The Nativity was purchased in the early 1940s for this very window as part of the annual Addison Baltz Christmas display.
When Steketee’s opened in the building in 1959, they continued to use the display until sometime in the early 1970s. The store underwent a remodeling, and during the subsequent auction of store fittings and fixtures, the owners of Fortino’s acquired the pieces for their own window, where elements of the display were used almost every Christmas. Space limitations prevented the use of the entire nine-piece set, however.
In 2008, Fortino’s decided that the now-historic Nativity Scene belonged back at the museum to be preserved for posterity. The museum was very glad to receive the display to add to its collection of artifacts relating to the early history of the newly renovated Akeley Building — which, incidentally, served as a dry goods/department store from the time it was built in 1870 until the museum purchased it in 2001.
The exhibits department, recognizing the historical value and the beauty of the set, made the decision to display the pieces in the front window, reuniting the entire set for the first time in more than 40 years.
The museum considered the religious theme implicit in the figures, and decided that the fact that the set was ordered for the exact place to where it was returned over 70 years since it was originally displayed provided a powerful sense of community and continuity that is in keeping with the mission of the organization.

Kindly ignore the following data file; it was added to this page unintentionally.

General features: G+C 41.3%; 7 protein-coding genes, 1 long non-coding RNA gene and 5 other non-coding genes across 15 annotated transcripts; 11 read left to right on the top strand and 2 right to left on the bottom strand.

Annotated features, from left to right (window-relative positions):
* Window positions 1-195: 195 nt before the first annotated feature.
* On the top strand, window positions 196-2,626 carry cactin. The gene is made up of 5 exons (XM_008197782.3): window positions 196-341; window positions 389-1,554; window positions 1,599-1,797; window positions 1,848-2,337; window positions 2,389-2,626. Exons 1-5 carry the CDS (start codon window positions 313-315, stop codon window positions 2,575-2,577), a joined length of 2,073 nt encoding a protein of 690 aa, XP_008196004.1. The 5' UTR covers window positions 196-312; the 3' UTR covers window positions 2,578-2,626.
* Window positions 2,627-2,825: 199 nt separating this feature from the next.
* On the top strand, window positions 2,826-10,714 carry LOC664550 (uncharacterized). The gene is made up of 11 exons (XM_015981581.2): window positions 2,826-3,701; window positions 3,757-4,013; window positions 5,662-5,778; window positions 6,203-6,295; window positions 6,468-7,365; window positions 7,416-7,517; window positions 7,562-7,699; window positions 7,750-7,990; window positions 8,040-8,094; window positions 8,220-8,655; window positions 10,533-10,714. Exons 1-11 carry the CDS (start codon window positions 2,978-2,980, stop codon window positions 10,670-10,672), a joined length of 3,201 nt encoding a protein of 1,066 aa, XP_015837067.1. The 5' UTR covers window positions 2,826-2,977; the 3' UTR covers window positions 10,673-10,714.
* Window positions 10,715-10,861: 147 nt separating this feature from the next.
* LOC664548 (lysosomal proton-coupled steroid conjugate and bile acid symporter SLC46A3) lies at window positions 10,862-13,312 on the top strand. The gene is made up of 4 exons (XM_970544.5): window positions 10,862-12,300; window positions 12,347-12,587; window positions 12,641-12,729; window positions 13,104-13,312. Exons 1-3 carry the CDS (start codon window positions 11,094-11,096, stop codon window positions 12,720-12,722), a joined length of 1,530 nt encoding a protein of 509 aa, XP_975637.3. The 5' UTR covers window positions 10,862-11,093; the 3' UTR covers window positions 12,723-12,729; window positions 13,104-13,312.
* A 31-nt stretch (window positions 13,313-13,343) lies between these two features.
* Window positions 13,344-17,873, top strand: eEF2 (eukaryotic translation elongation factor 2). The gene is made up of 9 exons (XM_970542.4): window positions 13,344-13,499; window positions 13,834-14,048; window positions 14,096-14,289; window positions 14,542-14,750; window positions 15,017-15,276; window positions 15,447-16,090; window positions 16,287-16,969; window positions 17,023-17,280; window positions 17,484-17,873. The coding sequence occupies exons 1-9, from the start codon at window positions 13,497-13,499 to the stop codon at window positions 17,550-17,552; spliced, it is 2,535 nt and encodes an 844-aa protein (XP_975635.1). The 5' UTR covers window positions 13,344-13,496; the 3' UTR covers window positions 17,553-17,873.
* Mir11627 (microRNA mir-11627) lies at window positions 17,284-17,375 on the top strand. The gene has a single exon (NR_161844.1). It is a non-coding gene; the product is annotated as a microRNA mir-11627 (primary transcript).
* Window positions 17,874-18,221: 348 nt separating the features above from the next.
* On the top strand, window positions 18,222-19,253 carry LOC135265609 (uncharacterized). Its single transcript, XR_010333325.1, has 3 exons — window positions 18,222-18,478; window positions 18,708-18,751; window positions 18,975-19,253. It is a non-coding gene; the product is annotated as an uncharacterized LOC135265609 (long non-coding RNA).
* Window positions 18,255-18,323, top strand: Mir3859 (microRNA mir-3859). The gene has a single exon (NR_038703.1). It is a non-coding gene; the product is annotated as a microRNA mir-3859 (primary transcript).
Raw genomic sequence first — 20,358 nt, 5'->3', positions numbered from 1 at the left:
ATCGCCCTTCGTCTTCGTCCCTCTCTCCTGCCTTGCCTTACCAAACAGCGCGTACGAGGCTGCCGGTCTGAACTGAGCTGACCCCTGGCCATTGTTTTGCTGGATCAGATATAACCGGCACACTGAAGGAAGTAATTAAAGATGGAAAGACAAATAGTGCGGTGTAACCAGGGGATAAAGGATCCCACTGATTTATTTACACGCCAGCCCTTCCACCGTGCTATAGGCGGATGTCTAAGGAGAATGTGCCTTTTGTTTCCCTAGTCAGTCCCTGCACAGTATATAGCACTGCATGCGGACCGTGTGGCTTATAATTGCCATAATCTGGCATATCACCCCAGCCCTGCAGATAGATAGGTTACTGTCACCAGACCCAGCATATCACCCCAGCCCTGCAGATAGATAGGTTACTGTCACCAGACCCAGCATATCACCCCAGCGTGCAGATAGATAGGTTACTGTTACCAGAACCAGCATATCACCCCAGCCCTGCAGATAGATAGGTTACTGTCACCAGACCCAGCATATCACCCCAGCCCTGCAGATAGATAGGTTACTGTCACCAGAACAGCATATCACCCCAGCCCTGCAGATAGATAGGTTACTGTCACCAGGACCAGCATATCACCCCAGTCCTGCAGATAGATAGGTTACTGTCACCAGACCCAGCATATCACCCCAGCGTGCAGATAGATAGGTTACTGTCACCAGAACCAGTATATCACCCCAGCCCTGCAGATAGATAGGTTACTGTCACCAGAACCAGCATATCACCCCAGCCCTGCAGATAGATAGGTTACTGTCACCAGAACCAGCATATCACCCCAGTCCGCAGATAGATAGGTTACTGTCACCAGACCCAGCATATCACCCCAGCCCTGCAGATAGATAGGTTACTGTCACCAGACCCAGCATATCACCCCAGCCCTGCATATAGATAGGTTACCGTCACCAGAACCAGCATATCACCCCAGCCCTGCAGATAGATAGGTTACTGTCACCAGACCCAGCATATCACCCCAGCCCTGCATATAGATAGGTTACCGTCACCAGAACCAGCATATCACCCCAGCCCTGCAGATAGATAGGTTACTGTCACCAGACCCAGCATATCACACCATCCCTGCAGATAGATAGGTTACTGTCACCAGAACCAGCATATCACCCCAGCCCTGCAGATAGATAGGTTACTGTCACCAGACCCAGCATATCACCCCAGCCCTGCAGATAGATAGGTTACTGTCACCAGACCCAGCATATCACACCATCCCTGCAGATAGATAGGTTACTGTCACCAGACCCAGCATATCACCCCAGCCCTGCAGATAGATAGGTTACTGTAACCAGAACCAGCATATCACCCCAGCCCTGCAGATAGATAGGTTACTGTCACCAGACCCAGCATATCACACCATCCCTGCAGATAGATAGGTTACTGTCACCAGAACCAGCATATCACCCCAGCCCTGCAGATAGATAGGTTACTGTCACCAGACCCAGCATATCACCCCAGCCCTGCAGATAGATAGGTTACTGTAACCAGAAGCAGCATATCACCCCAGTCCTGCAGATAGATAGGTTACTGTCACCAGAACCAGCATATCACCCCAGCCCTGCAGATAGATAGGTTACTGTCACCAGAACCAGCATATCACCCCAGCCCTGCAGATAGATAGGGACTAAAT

The nine-piece set is constructed of pasteboard with beautiful chromolithography images in brilliant colors on the front. If you visit the museum during the holiday season, notice the hair and makeup on the figures — particularly those of Mary and the Angel — have a very 1940s movie star look about them.
Sets like these were relatively common at the time, as the lightweight, eye-catching colors and affordable cost made them a popular choice for retail establishments. Although there are no identifying markings on any of the figures, they were most likely ordered out of a catalogue of a company that catered to holiday displays for institutions such as churches, schools, government buildings and commercial establishments like the department store.
To prepare them for display, the museum collections staff carefully cleaned each image with a dry-erase system, coated each with a special microcrystalline wax designed for paper, and photographed them to establish a baseline for monitoring fading and deterioration. Photos also make for easy identification in the computerized inventory system.
The figures were not freestanding when the museum acquired them, although they appeared to have been originally. So, after careful consideration by the collections committee, it was decided that adding hinged supports for the backs to allow for easier display and to minimize the risk of damage would be permitted. The work was performed by the collections volunteers of the museum and is entirely reversible.
In the off-season, the figures are carefully wrapped and stored vertically at the museum warehouse.
The Tri-Cities Historical Museum is pleased to have the opportunity to return the figures to the place of prominence that they had held in this location for so many years. We would like to thank all those who helped make this display possible.
Steven Radtke is executive director of the Tri-Cities Historical Museum.